I think I did more comparing while I was pregnant: “Look at that little boy and his Velcro Spiderman shoes; I’m never going to buy those.” Fast forward four years and that’s all the kid has ever had on his feet. Why? Because they are cheaper. Why else? Because he loves that they light up and I love that he loves that. But now I don’t compare. I do what works for us.


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Describe your worst moment as a parent.
The first time I saw him after he was born. I can’t imagine that I ever felt that way. He weighed 1 pound 13 ounces. He didn’t look like an infant at all. He looked more like a baby bird with wires coming from all angels of his small body. His skin was transparent and I couldn’t see his face due to the tubes helping him breathe. One of my best friends wheeled me into his room. I remember that moment so clearly. My friend cried as she looked at him. I didn’t cry at all. I just stared. I was empty. I now know that I was detaching my feelings from my baby because I couldn’t believe that anything so small could live. It took a couple weeks to snap out of this. I can’t explain why it was so difficult to come around but when I did I cried.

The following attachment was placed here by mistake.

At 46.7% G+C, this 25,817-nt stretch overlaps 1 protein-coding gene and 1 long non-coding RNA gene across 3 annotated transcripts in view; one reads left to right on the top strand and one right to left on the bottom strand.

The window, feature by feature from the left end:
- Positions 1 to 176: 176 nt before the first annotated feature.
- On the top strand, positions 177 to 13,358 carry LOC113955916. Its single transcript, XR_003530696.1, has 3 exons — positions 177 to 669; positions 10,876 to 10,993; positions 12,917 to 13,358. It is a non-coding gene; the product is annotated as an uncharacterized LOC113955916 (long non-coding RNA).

Is there one thing you give yourself a pass on?

Not properly training my child to sleep in his own bed. When he was released from the hospital, I was paranoid that he was going to stop breathing. I created a nest-like bed for him right next to me so I could watch him sleep. I will give you one wild guess where the child sleeps today.


How many hours out of each day do you feel like you’re being a good parent?

This morning while driving to his daycare I complete zoned out and forgot to give him his yogurt and granola bar. So, there’s like 10 minutes where I was a crappy parent. I suppose if you add up minutes like that you could get some substantial mom points taken away, right?



How has having a child affected your sex life?
It’s premeditated. Every move. First you have the sleeping arrangement issue. Next you have the issue of finding a babysitter who can take him for the night. So…yes. Having a child has affected my sex life tremendously.

If someone gave you a letter grade for your current parenting, what would it be? That’s a scary thought because some teachers are more forgiving than others! I feel that I have at least earned a B. Maybe a B minus because I forgot to give my son his breakfast this morning.


Based on what you see in your child right now, what is your worst fear about him/her as an adult?
His terrible temper. Sometimes it leaves me speechless.